Blockchain Joint Venture Aims To Stop Counterfeit Drugs

ICO News, Innovation, Investing, News, Regulation | September 21, 2017 By:

A joint venture that will explore and develop blockchain solutions for the pharmaceutical industry has been formed. The MediLedger project unites Chronicled Inc., a technology company specializing in Internet of Things, and The LinkLab LLC, a supply chain consulting group. The venture is aimed at demonstrating compliance with the Drug Supply Chain Security Act (DSCSA), which seeks to limits counterfeit medicines in the supply chain and manage patient records on prescription drugs.

The MediLedger Project aims to leverage blockchain’s capability to create an interoperable system in which
multiple parties, including manufacturers, wholesale distributors, hospitals, and pharmacies can
register, verify, and transfer pharmaceutical products with absolute trust in their authenticity and
provenance.

The MediLedger Project has aspirations beyond helping to enable pharmaceutical companies to
achieve DSCSA compliance. The participants hope to use their system to help fundamentally
move the industry forward in improving drug security and preventing the production and
trafficking of counterfeit and illicit drugs globally.

The project participants include Genentech, a member of the Roche Group, Pfizer, AmerisourceBergen, and McKesson
Corporation. The group has built a prototype system and will now focus on business models and operating requirements.

Chronicled co-founder Samantha Radocchia talked with Block Tribune about the project.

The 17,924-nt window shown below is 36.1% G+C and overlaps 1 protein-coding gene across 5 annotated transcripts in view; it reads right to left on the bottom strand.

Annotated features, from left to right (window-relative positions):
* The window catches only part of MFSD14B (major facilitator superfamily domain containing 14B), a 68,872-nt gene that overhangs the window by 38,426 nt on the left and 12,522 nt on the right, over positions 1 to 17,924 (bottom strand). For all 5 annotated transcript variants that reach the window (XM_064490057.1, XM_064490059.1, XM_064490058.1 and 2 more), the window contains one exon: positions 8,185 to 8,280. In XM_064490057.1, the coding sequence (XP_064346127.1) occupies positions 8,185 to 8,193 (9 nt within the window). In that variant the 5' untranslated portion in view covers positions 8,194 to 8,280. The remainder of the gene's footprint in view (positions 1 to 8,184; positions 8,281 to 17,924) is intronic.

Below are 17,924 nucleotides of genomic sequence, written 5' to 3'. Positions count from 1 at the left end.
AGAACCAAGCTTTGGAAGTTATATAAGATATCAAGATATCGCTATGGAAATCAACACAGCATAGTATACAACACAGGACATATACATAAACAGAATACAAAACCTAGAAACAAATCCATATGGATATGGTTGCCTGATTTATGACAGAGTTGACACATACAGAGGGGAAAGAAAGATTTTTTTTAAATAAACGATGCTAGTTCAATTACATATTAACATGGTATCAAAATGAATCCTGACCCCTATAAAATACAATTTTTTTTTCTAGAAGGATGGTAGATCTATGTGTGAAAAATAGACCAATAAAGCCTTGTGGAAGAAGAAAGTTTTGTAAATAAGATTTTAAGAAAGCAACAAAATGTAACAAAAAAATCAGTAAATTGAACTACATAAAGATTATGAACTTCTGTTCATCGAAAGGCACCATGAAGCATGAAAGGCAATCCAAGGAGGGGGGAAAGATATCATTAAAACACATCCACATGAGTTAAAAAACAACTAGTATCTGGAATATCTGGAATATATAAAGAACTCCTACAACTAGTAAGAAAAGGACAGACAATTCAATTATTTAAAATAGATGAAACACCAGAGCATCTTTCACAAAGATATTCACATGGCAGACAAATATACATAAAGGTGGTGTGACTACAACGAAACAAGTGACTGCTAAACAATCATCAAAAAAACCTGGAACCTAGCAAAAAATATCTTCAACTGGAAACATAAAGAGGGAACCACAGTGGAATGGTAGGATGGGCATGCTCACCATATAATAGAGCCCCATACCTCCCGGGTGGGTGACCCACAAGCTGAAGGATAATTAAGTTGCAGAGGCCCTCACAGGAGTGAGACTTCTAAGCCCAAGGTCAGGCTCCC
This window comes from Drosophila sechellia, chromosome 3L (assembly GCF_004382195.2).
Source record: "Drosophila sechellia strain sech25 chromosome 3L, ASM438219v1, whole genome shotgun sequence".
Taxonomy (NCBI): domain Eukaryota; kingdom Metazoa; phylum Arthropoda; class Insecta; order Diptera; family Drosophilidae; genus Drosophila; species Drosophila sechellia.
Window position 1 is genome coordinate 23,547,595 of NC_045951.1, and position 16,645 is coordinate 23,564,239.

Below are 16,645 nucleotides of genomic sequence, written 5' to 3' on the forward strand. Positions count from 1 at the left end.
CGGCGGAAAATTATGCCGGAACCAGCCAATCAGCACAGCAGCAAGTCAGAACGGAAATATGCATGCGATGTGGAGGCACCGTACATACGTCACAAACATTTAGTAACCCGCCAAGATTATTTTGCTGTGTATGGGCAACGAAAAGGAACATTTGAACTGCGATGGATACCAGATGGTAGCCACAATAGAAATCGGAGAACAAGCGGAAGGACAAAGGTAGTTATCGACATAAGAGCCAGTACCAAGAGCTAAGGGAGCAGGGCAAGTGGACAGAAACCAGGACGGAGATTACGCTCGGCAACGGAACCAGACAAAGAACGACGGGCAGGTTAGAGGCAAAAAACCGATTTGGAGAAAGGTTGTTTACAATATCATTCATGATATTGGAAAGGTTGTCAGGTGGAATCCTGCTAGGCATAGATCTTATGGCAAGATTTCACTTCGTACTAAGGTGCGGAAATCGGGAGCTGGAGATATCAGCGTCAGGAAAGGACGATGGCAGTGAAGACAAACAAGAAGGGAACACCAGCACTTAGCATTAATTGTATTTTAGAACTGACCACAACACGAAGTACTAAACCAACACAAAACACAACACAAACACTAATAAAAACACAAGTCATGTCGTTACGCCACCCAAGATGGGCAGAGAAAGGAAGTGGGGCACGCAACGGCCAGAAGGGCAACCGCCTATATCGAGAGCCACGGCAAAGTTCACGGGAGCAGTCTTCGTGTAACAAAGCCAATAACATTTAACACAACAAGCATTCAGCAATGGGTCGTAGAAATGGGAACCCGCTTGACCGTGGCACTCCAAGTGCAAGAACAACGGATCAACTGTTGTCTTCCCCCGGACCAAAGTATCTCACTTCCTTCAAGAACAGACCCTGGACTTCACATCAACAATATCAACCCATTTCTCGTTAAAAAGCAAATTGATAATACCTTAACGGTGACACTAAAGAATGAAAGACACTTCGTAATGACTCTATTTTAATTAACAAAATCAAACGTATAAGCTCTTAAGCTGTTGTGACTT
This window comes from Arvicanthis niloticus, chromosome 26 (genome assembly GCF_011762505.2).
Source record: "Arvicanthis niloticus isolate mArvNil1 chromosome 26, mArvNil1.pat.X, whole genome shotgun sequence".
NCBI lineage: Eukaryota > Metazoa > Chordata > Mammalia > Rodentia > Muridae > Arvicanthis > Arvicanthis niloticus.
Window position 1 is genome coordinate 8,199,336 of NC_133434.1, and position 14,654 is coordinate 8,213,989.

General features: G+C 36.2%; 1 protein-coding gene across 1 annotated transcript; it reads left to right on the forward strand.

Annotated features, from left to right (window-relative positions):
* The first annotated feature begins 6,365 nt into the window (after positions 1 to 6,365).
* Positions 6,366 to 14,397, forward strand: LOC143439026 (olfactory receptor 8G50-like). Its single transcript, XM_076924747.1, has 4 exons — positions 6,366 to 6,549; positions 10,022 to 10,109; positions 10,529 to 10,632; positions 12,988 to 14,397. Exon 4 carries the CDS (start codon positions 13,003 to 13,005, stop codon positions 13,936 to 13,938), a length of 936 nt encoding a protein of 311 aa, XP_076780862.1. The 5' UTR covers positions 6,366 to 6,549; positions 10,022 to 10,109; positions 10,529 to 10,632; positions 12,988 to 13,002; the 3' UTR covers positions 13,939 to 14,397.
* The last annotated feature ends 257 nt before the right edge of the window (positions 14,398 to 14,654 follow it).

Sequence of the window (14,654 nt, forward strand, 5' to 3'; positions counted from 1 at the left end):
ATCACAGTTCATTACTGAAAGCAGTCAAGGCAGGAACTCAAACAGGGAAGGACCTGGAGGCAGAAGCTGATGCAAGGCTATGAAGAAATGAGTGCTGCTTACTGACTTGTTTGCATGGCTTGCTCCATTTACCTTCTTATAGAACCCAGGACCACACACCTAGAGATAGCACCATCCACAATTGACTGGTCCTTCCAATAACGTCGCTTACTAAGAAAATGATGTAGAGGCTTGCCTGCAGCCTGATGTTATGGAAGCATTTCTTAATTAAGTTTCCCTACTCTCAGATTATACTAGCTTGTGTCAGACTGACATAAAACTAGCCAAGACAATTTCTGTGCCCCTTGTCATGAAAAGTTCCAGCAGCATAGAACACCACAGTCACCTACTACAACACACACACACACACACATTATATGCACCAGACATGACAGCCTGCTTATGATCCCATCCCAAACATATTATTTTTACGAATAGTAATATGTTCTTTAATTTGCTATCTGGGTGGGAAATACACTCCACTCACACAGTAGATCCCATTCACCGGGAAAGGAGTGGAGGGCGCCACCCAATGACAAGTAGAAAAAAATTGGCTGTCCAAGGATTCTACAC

BLOCK TRIBUNE:  How big a problem is supply chain in the pharmaceutical industry?

SAMANTHA RADOCCHIA:  I can’t specifically quantify it, but in terms of being a big enough problem to justify the passing of legislation recently, it’s quite large. The DSCSA Act was passed to track pharmaceutical drugs in the supply chain, ’cause there is a huge incidence of counterfeit pharmaceuticals making it to the hospital, pharmacy, and patient. The Regulation requires that by 2018, all pharmaceutical drugs are marked with a unique identifier and by 2023, the pharmaceutical industry and FDA is required to agree upon an interoperable system by which all of the parties can pass that information from one party to another.

BLOCK TRIBUNE:   How are these counterfeit drugs getting into the system currently?

SAMANTHA RADOCCHIA:  Yeah, so it could be anything from gray market situation where something would be switched out or swapped at any phase in the supply chain. So say it goes from the manufacturer and it’s sitting in a warehouse at the distributor and it’s swapped with something else and there may be bad actors at play. It could be coming straight from the source, so even beyond just the once the pill, or whatever it is … the vaccine is made, the chemicals going into it could potentially be counterfeit. Yeah, there are incidences again anywhere along the chain if the custody is broken and the drugs are swapped out.

BLOCK TRIBUNE:   Are the drugs that are getting into the system placebos?  Or are they just using generic materials?

SAMANTHA RADOCCHIA:  It could be anything like that. It could be generic materials or even different kinds of chemicals that are used as fillers that are not the chemicals that should be the primary chemical composition, like lower cost things. Yeah, those are usually the two instances.

BLOCK TRIBUNE:  Tell me how your company was formed and how it aims to solve this issue.